Dame Julia Myra Hess, DBE (25 February 1890 – 25 November 1965) was a British pianist.
She was born in London as Julia Myra Hess, and at the age of five began to study the piano. Two years later, she entered the Guildhall School of Music, where she graduated as winner of the Gold Medal. She studied at the Royal Academy of Music under Tobias Matthay. Her debut came in 1907 when she played Beethoven's Piano Concerto No. 4 with Sir Thomas Beecham conducting. She went on to tour through Britain, the Netherlands and France. Upon her American debut (New York City, 24 January 1922) she became a prime favourite in the United States, not only as a soloist, but also as a fine ensemble player. She also has a link to jazz, having given lessons in the 1920s to Elizabeth Ivy Brubeck, mother of Dave Brubeck.
Hess garnered greater fame during the Second World War when, with all concert halls blacked out at night to avoid being targets of German bombers, she organised what would turn out to be almost 2,000 lunchtime concerts spanning a period of six years, starting during the London Blitz. The concerts were held at the National Gallery, in Trafalgar Square; Hess herself played in 150 of them. For this contribution to maintaining the morale of the populace of London, King George VI awarded her with the Dame Commander of the Order of the British Empire (DBE) in 1941. (She had previously been created a CBE in 1936.) Hess makes a brief appearance performing at one of her lunchtime concerts in the 1942 wartime documentary Listen to Britain (directed by Humphrey Jennings and Stuart McAllister).
In 1946, Arturo Toscanini invited Hess to perform with the NBC Symphony Orchestra in New York City. According to Toscanini's biographer, Mortimer Frank, after Hess and the conductor had failed to agree on tempos for Beethoven's Fifth Piano Concerto, they decided instead to perform Beethoven's Third. The 24 November 1946 broadcast concert was preserved on transcription discs and later issued on CD by Naxos Records.
Hess was most renowned for her interpretations of the works of Mozart, Beethoven and Schumann, but had a wide repertoire, ranging from Domenico Scarlatti to contemporary works. She gave the premiere of Howard Ferguson's Piano Sonata and his Piano Concerto. She also played a good amount of chamber music and performed in a piano duo with Irene Scharrer. She promoted public awareness of the piano duo and two-piano works of Schubert.
She arranged the chorale prelude of "Jesus bleibet meine Freude" (known in English as "Jesu, Joy of Man's Desiring") from Johann Sebastian Bach's Cantata Herz und Mund und Tat und Leben, BWV 147 for piano. Her protégés included Clive Lythgoe and Richard and John Contiguglia and Leah (Celine) Benatar (Leah Labos) between 1941 and 1944, a noted linguist, cryptoanalist and Egyptologist. She was a teacher of Stephen Kovacevich (then known as Stephen Bishop).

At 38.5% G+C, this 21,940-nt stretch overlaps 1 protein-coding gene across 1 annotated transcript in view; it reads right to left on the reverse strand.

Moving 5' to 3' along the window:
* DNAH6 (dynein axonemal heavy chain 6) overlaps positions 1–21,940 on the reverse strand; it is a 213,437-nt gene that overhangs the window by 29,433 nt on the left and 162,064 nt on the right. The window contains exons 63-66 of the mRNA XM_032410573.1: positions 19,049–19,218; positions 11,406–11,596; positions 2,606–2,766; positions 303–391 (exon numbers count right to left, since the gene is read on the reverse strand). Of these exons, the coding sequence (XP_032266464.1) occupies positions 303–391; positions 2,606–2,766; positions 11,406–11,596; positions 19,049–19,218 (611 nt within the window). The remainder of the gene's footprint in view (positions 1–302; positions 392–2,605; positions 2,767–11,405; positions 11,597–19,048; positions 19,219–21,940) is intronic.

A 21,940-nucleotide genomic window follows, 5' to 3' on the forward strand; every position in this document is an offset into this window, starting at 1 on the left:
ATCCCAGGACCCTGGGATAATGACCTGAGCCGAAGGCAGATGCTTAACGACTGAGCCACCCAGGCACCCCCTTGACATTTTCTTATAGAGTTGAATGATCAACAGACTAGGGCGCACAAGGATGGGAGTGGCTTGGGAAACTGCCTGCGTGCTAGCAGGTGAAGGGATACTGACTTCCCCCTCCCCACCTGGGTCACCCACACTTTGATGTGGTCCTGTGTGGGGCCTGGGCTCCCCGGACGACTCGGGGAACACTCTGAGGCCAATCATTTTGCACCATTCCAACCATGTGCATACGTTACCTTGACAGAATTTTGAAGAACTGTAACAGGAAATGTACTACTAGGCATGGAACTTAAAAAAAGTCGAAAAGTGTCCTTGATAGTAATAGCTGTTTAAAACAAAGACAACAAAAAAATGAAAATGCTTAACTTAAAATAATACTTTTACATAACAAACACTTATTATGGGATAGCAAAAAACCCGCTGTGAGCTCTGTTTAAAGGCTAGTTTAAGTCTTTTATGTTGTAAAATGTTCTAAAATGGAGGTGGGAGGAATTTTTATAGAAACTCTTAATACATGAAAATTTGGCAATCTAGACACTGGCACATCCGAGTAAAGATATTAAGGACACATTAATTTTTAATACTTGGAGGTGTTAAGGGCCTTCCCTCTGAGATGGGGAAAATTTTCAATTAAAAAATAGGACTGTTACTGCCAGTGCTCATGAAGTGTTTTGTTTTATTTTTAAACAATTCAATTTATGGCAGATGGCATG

Hess began her lunchtime concerts a few weeks after the commencement of the Second World War. They were presented weekdays, Monday through Friday, for six-and-a-half years without fail. If London was being bombed, the concert was moved to a smaller, safer room. Every artist was paid 5-guineas no matter who they were. In all, Hess presented 1,968 concerts seen by 824,152 people. Hess's lunchtime concerts influenced the formation of the City Music Society.
Last concert and retirement
In September 1961, Hess played her final public concert at London's Royal Festival Hall. She was forced to retire after suffering a stroke in early 1961 while in New York on her annual concert tour in America. Although she courageously fought the debilitating effects of the stroke, by the end of the summer of that year it became clear that her public playing days were over. She continued to teach a handful of students, notably Stephen Bishop, during her last years.
Chicago Dame Myra Hess Memorial Concerts
In 1977, the Chicago Cultural Center began a series of free lunchtime concerts held at its Preston Bradley Hall every Wednesday from 12:15–1pm, named in Hess's honour as the Dame Myra Hess Memorial Concerts. The series is produced by Chicago's International Music Foundation. Since 1977, the concerts have been broadcast live on radio station WFMT and streamed at WFMT.com.
In popular culture
Myra Hess is mentioned twice in Diana Wynne Jones' novel, The Time of the Ghost. Both are references to Myra Hess' talent as a concert pianist. In the play Noises Off, one character's penchant for continuing to deliver his lines while ignoring the director is likened to "Myra Hess playing through the air raids." In the novel The Cruel Sea, a character attends a 1943 concert at the National Gallery in London by Hess, and is deeply moved.
- Listen to Britain (1942) – IMDb
- Mortimer H. Frank, Arturo Toscanini: The NBC Years, Amadeus Press, 2002, p. 87.
- Jesu, Joy of Man's Desiring, Arranged my Myra Hess
- Reading Eagle newspaper – Heart Attack Brings Death To Myra Hess
- "HESS, DAME MYRA (1890–1965)". English Heritage. Retrieved 5 August 2012.
- International Music Foundation – About Dame Myra Hess
- International Music Foundation – The Dame Myra Hess Memorial Concerts
- Rosenfelder, Ruth. "Dame Myra Hess." Jewish Women: A Comprehensive Historical Encyclopedia. 20 March 2009. Jewish Women's Archive. 5 January 2010
- Myra Hess – Naxos Classical Music
- video of Myra Hess performing her arrangement of "Jesu, Joy of Man's Desiring"